For perspective, Wood Mackenzie estimates that there was only 34 GWdc of large-scale solar online at the end in the third quarter of 2018. When you convert that figure to AC power, it means that the new capacity being considered is around five times as large.

 

There are other reports looking at upcoming capacity, and they do vary greatly – which ought remind us all that much of what is in a queue won’t move forward. ISO New England estimates that 70% of the projects in its queue never see the light of day.

 

However, more than 15 GWac of solar projects in these six grids either already hold interconnection agreements, or have entered the engineering and procurement phase.* The largest portion of these is in California, but there are also more than 4 GWac of projects in Texas that hold interconnection agreements.

Our investigation showed solar project development going truly national. In fact, the California Independent System Operator (CAISO) grid has a smaller volume of solar projects in its interconnection queue than the Midcontinent System Operator (MISO), Electricity Reliability Council of Texas (ERCOT) or PJM Interconnection, each of which have more than 32 GWac of solar projects in their queue. Unlike California, the large majority of project volume in all three has been proposed in 2017 and 2018 and these regions had all seen limited large-scale solar market development until a few years ago.

 

Even more to come

It is important to remember that these grids don’t cover the entire United States, and as such this 139 GWac does not include projects in the majority of the South, Mountain West, Pacific Northwest and Plains States. And we aren’t seeing these massive projects only in databases, either. As documented in pv magazine USA’s year-end coverage, we have found large solar projects either planned or under construction in 17 states that have not had substantial solar markets to date.

The signals of a boom to come in the U.S. solar market is reinforced by other data sources. The Federal Energy Regulatory Commission’s (FERC) monthly Energy Infrastructure Update(located under Energy Infrastructure tab) gives estimates of future capacity, and the latest report shows 63 GWac of proposed solar project additions before the end of 2021.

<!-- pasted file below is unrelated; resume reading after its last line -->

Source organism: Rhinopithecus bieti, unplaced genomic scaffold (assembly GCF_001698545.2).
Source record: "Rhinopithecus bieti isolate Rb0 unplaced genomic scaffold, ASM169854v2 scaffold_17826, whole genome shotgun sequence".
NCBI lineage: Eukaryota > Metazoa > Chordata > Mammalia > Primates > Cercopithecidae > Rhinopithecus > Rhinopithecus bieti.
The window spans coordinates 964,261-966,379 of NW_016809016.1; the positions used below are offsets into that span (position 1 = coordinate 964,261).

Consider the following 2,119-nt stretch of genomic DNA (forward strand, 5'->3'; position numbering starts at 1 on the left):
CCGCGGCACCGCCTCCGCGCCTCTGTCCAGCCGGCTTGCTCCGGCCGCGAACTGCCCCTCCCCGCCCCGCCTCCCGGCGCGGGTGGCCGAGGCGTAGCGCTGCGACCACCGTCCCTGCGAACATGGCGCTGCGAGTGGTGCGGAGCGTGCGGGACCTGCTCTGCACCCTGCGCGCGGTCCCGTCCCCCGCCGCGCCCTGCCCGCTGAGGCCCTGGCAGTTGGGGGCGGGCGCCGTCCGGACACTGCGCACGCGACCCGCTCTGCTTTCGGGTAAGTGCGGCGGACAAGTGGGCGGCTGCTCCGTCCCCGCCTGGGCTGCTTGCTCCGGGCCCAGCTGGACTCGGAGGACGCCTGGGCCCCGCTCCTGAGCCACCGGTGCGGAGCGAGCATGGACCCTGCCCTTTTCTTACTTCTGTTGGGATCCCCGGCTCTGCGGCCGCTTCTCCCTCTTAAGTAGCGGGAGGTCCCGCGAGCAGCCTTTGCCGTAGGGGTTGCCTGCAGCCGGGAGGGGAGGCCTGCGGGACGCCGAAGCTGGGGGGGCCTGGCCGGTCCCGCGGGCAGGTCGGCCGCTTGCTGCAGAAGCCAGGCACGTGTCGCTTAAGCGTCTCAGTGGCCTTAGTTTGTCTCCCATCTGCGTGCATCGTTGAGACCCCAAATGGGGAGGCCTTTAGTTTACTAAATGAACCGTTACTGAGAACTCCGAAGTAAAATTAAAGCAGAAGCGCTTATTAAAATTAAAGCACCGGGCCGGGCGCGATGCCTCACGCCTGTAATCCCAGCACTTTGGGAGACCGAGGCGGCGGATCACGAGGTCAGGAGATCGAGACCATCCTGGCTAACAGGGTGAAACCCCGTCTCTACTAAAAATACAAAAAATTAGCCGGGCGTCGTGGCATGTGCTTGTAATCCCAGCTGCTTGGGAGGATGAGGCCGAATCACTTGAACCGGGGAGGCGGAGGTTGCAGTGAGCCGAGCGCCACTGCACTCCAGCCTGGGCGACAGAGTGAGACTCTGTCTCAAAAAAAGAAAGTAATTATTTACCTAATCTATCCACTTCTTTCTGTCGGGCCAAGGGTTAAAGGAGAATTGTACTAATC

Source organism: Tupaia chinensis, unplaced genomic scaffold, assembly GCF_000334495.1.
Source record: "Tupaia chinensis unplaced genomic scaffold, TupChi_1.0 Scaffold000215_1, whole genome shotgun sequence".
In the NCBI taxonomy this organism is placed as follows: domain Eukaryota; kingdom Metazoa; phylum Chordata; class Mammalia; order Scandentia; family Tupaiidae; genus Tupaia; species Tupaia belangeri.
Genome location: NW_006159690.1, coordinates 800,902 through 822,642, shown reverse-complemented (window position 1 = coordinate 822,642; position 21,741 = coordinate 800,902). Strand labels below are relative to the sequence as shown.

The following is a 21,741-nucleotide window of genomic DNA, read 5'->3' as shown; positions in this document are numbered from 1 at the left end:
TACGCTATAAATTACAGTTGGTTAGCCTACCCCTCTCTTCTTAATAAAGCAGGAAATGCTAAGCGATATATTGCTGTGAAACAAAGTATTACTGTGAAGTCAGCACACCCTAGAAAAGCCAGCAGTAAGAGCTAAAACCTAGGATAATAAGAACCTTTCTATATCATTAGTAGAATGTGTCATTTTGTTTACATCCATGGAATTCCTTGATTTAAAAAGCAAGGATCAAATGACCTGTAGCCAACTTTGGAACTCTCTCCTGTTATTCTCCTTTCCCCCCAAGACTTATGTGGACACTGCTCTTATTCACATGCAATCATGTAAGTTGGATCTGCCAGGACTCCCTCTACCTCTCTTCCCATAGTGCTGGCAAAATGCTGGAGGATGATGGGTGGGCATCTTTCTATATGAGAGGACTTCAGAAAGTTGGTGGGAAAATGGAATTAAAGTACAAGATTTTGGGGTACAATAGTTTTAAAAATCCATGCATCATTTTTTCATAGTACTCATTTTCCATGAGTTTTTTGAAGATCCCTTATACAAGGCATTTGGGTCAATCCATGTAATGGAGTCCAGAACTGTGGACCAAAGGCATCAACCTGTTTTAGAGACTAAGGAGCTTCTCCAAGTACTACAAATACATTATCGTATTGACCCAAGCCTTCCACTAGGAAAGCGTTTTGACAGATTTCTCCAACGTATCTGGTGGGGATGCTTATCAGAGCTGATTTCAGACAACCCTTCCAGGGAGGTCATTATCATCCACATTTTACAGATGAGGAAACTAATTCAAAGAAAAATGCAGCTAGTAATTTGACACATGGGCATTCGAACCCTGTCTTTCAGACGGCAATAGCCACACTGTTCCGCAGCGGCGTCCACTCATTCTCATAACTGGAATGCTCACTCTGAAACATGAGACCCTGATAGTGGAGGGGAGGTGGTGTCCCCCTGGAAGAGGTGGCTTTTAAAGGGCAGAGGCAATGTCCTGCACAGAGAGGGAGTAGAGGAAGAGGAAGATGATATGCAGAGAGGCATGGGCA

A quarterly report by Stephanie Tsao and Ellen Meyers of S&P Global Market Intelligenceestimates that the U.S. utility scale solar project pipeline through 2022 has expanded to 33.9 GWac. 

 

 

In these estimates by S&P, grid operators reports and FERC, we are only talking about large utility-scale projects. These numbers do not include smaller systems such as rooftop solar either on the homes or businesses of utility customers. Data from other projections suggest that another 4-5 GWdc is coming from residential and commercial solar combined. Adding that volume to the S&P projections with a DC:AC ratio of 1.25:1 applied, suggests that the United States might build 18 GWdc of solar power in 2019, and just over 19 GWdc in 2020.

 

Energy storage boom

The six grid operator queues we investigated also showed more than 16 GW of battery projects which have filed for interconnection. And this number should not be too surprising to anyone who is watching the meteoric growth of energy storage.

Per the US Energy Storage Monitor, from Wood Mackenzie Renewables & Power along with the Energy Storage Association (ESA), total energy storage deployed expanded by 60% in terms of energy and 300% on a power basis in the third quarter of 2018 versus the prior year. Going out mostly until 2023, the report noted that the front of the meter pipeline expanded to approximately 33 GW of power.

The next five years are going to be truly massive for solar and energy storage. Hold on to your seats.

 

*Editor’s note: PJM Interconnection did not have a list of projects with interconnection agreements, but did list projects which had entered the engineering & procurement stage of development. 

 

This article originally appeared on pv-magazine-usa.com, and has been republished with permission by pv magazine (www.pv-magazine.com and www.pv-magazine-usa.com).